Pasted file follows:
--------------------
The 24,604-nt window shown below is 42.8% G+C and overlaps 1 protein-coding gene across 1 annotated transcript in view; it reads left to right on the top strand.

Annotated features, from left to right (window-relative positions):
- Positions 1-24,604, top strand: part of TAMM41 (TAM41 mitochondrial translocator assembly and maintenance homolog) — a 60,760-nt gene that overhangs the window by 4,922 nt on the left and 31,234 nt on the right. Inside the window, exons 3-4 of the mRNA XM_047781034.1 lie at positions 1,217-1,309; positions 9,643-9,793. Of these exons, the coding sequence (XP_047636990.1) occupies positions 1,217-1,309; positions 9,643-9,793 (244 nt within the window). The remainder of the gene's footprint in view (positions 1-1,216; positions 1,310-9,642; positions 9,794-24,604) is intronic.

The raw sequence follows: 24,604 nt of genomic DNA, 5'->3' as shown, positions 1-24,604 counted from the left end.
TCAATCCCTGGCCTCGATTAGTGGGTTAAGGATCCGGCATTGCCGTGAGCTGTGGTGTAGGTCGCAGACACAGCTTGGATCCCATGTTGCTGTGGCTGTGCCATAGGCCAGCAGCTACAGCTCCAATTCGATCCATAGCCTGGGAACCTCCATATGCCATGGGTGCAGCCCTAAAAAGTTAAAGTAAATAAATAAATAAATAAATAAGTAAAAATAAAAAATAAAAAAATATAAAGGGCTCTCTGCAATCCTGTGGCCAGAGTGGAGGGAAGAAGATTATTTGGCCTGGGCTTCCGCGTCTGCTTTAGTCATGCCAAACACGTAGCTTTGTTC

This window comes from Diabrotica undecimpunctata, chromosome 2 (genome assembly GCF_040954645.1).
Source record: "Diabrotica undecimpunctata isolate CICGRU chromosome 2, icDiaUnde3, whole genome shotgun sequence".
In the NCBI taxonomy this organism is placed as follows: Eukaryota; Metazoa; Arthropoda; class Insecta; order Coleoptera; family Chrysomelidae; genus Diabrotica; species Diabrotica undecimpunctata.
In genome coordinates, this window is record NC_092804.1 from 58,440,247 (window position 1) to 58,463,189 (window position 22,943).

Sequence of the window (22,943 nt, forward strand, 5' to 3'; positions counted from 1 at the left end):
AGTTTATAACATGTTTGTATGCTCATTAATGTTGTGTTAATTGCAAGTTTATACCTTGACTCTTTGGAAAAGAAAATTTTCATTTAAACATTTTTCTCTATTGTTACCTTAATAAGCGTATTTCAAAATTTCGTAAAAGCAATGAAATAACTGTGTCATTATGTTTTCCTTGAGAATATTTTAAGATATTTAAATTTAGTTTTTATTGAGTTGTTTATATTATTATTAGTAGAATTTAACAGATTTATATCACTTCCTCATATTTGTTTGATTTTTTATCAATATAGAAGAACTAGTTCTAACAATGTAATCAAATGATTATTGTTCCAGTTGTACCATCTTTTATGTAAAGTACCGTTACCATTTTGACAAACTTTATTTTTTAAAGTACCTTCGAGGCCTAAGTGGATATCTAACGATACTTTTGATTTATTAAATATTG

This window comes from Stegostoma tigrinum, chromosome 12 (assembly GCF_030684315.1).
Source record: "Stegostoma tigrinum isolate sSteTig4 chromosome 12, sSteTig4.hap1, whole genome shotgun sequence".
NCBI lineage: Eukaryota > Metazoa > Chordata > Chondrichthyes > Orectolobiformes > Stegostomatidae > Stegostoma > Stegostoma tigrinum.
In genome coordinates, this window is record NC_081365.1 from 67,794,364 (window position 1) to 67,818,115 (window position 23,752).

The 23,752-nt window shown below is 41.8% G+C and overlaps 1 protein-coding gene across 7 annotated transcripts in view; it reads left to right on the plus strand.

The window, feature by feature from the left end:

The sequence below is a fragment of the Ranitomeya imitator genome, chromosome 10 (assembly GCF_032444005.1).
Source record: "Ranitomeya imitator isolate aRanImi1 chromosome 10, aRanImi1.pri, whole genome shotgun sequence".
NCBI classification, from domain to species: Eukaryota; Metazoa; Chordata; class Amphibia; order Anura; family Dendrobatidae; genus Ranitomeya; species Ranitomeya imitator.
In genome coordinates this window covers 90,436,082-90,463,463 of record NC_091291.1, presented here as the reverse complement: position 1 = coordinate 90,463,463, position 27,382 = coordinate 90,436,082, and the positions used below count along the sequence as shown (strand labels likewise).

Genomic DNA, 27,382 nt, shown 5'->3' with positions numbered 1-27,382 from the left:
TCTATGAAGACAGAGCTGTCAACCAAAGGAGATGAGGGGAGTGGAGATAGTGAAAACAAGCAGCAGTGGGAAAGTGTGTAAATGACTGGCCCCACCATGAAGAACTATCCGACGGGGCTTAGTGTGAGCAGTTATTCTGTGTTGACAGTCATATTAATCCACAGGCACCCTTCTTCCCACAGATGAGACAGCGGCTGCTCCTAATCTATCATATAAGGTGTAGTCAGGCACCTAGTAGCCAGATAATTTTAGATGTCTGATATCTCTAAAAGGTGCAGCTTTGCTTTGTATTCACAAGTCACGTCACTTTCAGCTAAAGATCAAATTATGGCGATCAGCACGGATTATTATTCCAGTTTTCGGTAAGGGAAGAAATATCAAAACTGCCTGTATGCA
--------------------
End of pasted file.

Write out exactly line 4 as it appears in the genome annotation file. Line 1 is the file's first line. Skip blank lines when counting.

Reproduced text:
The raw sequence follows: 24,604 nt of genomic DNA, 5'->3' as shown, positions 1-24,604 counted from the left end.